RENTON, Wash., May 31, 2011 /PRNewswire/ — While increasing airplane production, The Boeing Company (NYSE: BA) generated year-over-year improvements in environmental performance, the company reported today in its annual Environment Report.
At manufacturing and office locations in 2010, Boeing consumed less energy, reduced carbon dioxide emissions and water intake, and generated less hazardous waste compared to the previous year.
“Boeing has taken up the challenge to make our products, services and operations ever more environmentally progressive,” said Mary Armstrong, vice president of Environment, Health and Safety. “As we accelerate these environmental improvements, we continue to pursue new game-changing possibilities.”
Highlights of the report include:
* Boeing facilities reduced carbon dioxide emissions by 28 percent, energy use by 30 percent, hazardous-waste generation by 44 percent and water intake by 41 percent since 2002, measured on a revenue-adjusted basis. On an absolute basis, not adjusted for revenue, all four areas of environmental performance improved in 2010 compared to 2009.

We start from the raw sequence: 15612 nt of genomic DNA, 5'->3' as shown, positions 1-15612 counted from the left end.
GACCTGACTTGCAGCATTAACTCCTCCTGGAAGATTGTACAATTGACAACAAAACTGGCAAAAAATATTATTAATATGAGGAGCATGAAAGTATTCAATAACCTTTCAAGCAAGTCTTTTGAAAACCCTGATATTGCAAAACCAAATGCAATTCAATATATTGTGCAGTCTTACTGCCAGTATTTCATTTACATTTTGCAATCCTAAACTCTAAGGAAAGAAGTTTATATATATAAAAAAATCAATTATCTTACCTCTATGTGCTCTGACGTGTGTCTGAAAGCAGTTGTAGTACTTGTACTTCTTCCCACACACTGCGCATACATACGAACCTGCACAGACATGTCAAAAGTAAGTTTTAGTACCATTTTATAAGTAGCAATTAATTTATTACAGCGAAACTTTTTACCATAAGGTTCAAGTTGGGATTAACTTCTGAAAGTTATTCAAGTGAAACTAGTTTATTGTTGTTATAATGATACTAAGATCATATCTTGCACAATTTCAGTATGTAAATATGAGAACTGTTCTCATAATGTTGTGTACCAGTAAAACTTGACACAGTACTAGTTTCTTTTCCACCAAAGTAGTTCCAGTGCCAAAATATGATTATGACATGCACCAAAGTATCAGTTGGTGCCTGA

* Boeing’s two newest airplanes – the 787 Dreamliner and the 747-8, both scheduled to enter commercial service later this year – will be more fuel-efficient with a much smaller carbon and noise footprint than the airplanes they replace.
* Boeing’s environmental thinking is showcased at its new South Carolina site, which will be powered completely by renewable energy, including solar panels that will cover the roof of the 787 assembly building. The site is one of four Boeing facilities that will send zero non-hazardous solid waste to landfills.
* Boeing’s leadership role in bringing together agricultural, industry and research interests around the globe to create the infrastructure needed to develop a sustainable aviation biofuels industry. Made from renewable resources that do not compete with food crops for land or water, sustainable biofuels reduce lifecycle greenhouse gas emissions.
* Boeing’s commitment to invest more than 75 percent of its Commercial Airplanes research and development efforts on improving the environmental performance of jetliners.